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Child's Play May Revolutionize Video Gaming, Police Work


University of Alberta's Eric Legge, Marcia Spetch, and Vadim Bulitko

University of Alberta researchers Eric Legge, Marcia Spetch and Vadim Bulitko are studying the reasoning and decision-making process involved in hiding and searching for objects.

Credit: University of Alberta

University of Alberta researchers Marcia Spetch and Vadim Bulitko have completed a study on the decisions humans make when hiding and searching for objects. According to the study, people hiding objects often use the entire room, while people asked to find objects focus on the area where they begin their search. The researchers found that people who have hidden objects first are more likely to use the entire room when searching for objects later. Spetch and Bulitko are contributing to research that can make video-game characters more lifelike by helping them mimic human reasoning.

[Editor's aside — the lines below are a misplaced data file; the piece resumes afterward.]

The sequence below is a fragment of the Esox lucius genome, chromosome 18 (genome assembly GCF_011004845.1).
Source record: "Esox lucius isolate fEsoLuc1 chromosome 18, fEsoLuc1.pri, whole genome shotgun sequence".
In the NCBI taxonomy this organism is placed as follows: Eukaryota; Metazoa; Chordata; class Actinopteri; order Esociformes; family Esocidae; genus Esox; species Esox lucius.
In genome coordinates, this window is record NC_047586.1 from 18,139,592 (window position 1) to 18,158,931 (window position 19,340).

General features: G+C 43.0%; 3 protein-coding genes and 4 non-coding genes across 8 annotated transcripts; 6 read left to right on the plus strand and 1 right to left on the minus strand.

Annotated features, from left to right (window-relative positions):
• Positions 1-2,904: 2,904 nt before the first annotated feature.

"I think players expect human-like characters in the game to behave like humans," Bulitko says. "And if somebody appears like a human in a game, they should also have the same sort of abilities as the human player." The research also can improve searching technology for police officers, perhaps by helping to create goggles that find the best hiding spots in a room.

Because Spetch and Bulitko found that human decision-making in virtual rooms and physical ones were the same, they can use virtual technology to investigate human behavior in different scenarios.

From University of Alberta
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